So, Treasury was concerned about this. And on three different occasions, Treasury and the IRS provided postponement relief, which is very, very significant. They did that firstly with IRS Notice 2020-23 in April 2020. Then secondly, in June 2020 they issued Notice 2020-39. And then more recently, which brings us up to date here, on January 19th, 2021, the IRS issued Notice 2021-10, which is designed to provide further opportunity zone relief due to the COVID-19 pandemic.

So, what did this Notice 2021-10 do? It provided five key benefits. Five, basically, lifesavers – in lack of a better word – for qualified opportunity funds, qualified opportunity zone businesses and to drive investment by taxpayers with capital gains into the qualified opportunity funds.

So number one, to encourage investment, because again, people saying, well, I would love to invest my capital gain within 180 days or 180 deemed days with the qualified opportunity fund, but I really need the money, especially with a pandemic going on and the like. Treasury said, okay, we’re going to relax the 180-day rule. And we’re going to extend it. And we’re going to say that, generally, at the 180 days – deemed days to invest. But if the 180 period, including deemed days period, comes within the period of April 1, 2020 and March 31, 2021, the last day of that 180-day investment period is postponed all the way to March 31, 2021.

That ladies and gentlemen – today is March 12th, 2021, the day I’m recording this. It is quite possible you’ll be listening to this afterwards. It’s also quite possible that the IRS may provide further relief. I guess, stay tuned after that. This relief, by the way, is automatic. Although the investor still needs to make a valid deferral election in a timely filed tax return, including extensions. Which means that if a return has been filed and it hasn’t been claimed, you have to go back. You have to amend the return if applicable. So, that’s number one.

Secondly – for the actual qualified opportunity funds– again, how are they going to meet the various tests? There’s this 90 percent test. They have to, basically, have 90 percent of their assets, after a certain period of time, invested either directly in qualified opportunity fund investments or through a qualified opportunity zone business – a second-tier entity that this statute and the regulations permit. Which, basically, I’m finding almost everyone does because it provides a significant relaxing of the rules, including the asset holding requirements that apply. There is, still, at the qualified opportunity fund level – considering that. Taking that into account a 90 percent investment standard.

Needless to say, it’s hard to beat that standard if you’re concerned about everything going on with the economy and the pandemic. Treasury was mindful of that and basically said that if you have any failure to reach this 90 percent standard for the period that’s between April 1, 2020 and ending on June 30, 2021, any failure is deemed to be okay. Disregarded due to reasonable cause. And you don’t have to worry about it. It’s basically a free pass. That relief is automatic.

The third aspect of the relief provided by Notice 2021-10 concerns what’s known as a deferral or basically a suspension of the 30-month substantial improvement period for qualified opportunity funds and qualified opportunity zone businesses. Basically, in order for this statutory structure to work, you have to actually have investment in the economically distressed communities, be it by the fund itself or more commonly through a drop-down, second-tier entity of the qualified opportunity zone business.

Now the way it works is there are two different tickets to get there. You could have original purchase. Original acquisition of it. Or you could take a property and substantially improve it, which is defined as at least doubling its tax basis over a period. And that period is 30 months. Of course, COVID intervened, and Treasury was very mindful of this and said that for the period that begins on April 1, 2020 and ending March 31, 2021, we’re going to disregard that one-year period from entering into the determination of whether or not you’ve met the 30 month substantial improvement requirement to double – at least double the original cost basis of the property. So, very helpful there.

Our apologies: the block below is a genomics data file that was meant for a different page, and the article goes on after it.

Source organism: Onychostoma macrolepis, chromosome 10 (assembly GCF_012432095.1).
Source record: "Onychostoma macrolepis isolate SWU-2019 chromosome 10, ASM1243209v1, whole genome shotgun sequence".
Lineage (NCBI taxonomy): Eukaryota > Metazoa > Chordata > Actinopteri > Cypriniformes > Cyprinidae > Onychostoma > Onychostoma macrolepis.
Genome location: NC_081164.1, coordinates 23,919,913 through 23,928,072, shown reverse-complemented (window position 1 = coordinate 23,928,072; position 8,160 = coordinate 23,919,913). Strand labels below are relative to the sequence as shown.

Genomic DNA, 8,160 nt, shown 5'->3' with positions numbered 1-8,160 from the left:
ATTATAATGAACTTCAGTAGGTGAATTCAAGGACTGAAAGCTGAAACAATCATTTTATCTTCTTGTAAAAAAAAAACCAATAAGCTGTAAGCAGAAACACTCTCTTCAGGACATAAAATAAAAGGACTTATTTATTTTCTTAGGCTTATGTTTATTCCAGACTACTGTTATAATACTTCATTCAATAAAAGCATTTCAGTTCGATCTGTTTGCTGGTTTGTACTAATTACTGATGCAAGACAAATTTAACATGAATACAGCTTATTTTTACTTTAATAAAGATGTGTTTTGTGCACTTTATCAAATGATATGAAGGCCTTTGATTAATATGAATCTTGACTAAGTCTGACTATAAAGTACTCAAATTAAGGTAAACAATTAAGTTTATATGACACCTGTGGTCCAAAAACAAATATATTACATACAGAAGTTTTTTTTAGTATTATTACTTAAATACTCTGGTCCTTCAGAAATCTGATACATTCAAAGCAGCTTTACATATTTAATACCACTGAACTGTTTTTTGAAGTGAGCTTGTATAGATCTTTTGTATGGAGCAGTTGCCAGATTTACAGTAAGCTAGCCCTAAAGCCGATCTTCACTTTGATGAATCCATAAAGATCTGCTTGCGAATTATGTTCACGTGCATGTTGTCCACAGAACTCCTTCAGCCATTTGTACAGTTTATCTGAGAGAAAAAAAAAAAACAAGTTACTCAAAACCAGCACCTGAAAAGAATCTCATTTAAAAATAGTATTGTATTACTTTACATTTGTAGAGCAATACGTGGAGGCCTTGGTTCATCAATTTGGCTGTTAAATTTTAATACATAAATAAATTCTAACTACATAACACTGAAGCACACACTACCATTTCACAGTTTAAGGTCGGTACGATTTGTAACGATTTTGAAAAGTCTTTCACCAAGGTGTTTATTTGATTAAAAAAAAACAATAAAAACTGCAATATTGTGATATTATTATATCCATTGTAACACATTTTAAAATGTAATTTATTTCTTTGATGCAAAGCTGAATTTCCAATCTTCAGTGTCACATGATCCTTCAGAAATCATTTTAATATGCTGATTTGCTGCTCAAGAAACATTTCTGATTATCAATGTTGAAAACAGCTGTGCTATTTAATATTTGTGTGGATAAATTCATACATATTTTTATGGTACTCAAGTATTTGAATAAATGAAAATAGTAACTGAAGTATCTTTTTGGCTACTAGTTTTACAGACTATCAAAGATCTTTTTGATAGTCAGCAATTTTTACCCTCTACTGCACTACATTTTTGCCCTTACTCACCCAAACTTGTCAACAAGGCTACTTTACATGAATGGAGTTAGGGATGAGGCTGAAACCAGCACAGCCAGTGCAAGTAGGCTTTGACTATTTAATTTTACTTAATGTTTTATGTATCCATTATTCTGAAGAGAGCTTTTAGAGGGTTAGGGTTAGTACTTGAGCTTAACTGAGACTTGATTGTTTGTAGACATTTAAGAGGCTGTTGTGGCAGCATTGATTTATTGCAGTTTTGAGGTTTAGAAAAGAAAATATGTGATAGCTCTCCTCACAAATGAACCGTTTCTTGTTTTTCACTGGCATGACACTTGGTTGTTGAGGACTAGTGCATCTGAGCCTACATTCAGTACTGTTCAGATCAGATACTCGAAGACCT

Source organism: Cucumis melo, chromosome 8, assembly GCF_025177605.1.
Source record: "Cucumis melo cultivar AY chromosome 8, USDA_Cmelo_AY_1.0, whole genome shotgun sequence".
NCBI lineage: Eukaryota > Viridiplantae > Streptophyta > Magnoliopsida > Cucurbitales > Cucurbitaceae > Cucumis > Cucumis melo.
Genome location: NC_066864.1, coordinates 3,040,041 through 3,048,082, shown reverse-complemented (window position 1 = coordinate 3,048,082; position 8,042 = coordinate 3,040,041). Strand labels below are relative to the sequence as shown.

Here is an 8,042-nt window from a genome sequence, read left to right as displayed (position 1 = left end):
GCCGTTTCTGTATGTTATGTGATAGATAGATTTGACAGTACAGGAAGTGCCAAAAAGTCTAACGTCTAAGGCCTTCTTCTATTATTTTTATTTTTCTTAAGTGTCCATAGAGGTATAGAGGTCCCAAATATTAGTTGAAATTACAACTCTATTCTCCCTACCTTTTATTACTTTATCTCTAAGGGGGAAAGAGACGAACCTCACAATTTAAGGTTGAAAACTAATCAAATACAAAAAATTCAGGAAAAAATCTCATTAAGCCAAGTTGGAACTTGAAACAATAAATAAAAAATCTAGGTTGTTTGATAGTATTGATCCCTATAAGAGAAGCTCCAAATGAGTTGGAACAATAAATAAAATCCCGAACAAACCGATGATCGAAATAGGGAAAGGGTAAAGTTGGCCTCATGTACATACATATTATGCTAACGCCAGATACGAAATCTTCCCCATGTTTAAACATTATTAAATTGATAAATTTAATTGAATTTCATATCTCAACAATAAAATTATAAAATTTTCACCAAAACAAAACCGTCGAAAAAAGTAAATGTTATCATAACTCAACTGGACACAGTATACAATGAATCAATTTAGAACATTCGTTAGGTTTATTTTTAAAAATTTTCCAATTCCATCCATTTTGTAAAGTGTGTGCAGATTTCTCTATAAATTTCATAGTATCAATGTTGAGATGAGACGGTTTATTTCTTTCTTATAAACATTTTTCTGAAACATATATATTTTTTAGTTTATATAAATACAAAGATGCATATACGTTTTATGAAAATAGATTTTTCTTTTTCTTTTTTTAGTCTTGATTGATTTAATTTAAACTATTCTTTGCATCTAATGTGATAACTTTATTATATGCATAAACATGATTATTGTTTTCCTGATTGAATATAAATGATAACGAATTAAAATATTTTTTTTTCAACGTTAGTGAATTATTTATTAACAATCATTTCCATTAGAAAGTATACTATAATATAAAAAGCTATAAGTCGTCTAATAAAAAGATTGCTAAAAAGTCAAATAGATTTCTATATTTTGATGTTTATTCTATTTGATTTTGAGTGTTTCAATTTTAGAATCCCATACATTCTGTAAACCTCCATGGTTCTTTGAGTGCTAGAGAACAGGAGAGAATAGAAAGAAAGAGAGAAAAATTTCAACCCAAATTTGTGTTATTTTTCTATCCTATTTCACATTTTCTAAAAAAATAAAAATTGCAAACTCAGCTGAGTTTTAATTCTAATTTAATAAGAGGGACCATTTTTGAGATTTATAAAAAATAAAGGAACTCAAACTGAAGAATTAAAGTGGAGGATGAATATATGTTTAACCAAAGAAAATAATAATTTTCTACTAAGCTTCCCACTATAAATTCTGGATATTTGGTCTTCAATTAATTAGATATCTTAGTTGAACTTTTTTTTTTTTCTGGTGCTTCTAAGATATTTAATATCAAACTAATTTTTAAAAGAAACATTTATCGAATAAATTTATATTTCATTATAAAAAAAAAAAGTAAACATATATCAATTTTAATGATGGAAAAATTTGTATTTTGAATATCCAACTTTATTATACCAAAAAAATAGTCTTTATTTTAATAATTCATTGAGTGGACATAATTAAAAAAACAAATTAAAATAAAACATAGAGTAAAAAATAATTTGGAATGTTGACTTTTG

Fourth item out of five. There’s a working capital safe harbor when you have qualified opportunity zone businesses. And it basically says that’s okay, and this is part of the advantage of having that second-tiered entity for the qualified opportunity zone businesses. General rule is you can only have five percent of your assets invested in certain financial property.  However, and this is a huge exception to it, this working capital exemption says as long as you have holdings in cash, cash equivalents, and debt instruments, and comply with certain requirements set forth in regulations and also in the IRS Form 8996 for qualified opportunity funds, you can have an additional 31 months to basically deploy the capital. And you still get treated as being a valid qualified opportunity zone business, which in turn allows it to be treated at going to the 90 percent test. So, 31 months. Very significant.

But at this point of recording today, we’re already 12 months into COVID, and who knows how much longer this is going to extend? Hopefully, not too much longer, but it’s a concern. So, what Treasury said is, we’re going to give you an additional 24 months on top of that. So, from 31 months – potentially to 55 months – if you have certain startups, you actually get to have a 62-month period instead of 31 months. Rules a little bit technical there. But you still get the benefit of an additional 24 months. And this is intended to cover the working capital safe harbor to extend and apply through June 30, 2021. So, very, very significant.

And then lastly, where you have a sale of the interest in the qualified opportunity fund, or you have a qualified opportunity fund that sells its assets or a qualified opportunity zone business, what the statute allows – the qualified opportunity fund statute 1400Z – it says that you get 12 months to figure out how to reinvest in another qualified opportunity fund. Well, 12 months – of course we’ve been in COVID and the pandemic now for more than 12 months, and Treasury was concerned about it. So, they said, okay – if you happen to have a situation where if you have a 12-month period and it embraces, now the date of June 30, 2020, which is looking backwards – June 30, 2020 because it didn’t roll forward 12 months from that – we’re going to tack on an extra 12 months. We’ll give you 24 months as a reinvestment period for qualified opportunity funds. So, that is my summary of IRS Notice 2021-10 and further opportunity zone relief due to the COVID-19 pandemic. Thank you, and enjoy your day.

Thank you, Kevin, for this update on qualified opportunity funds and zones.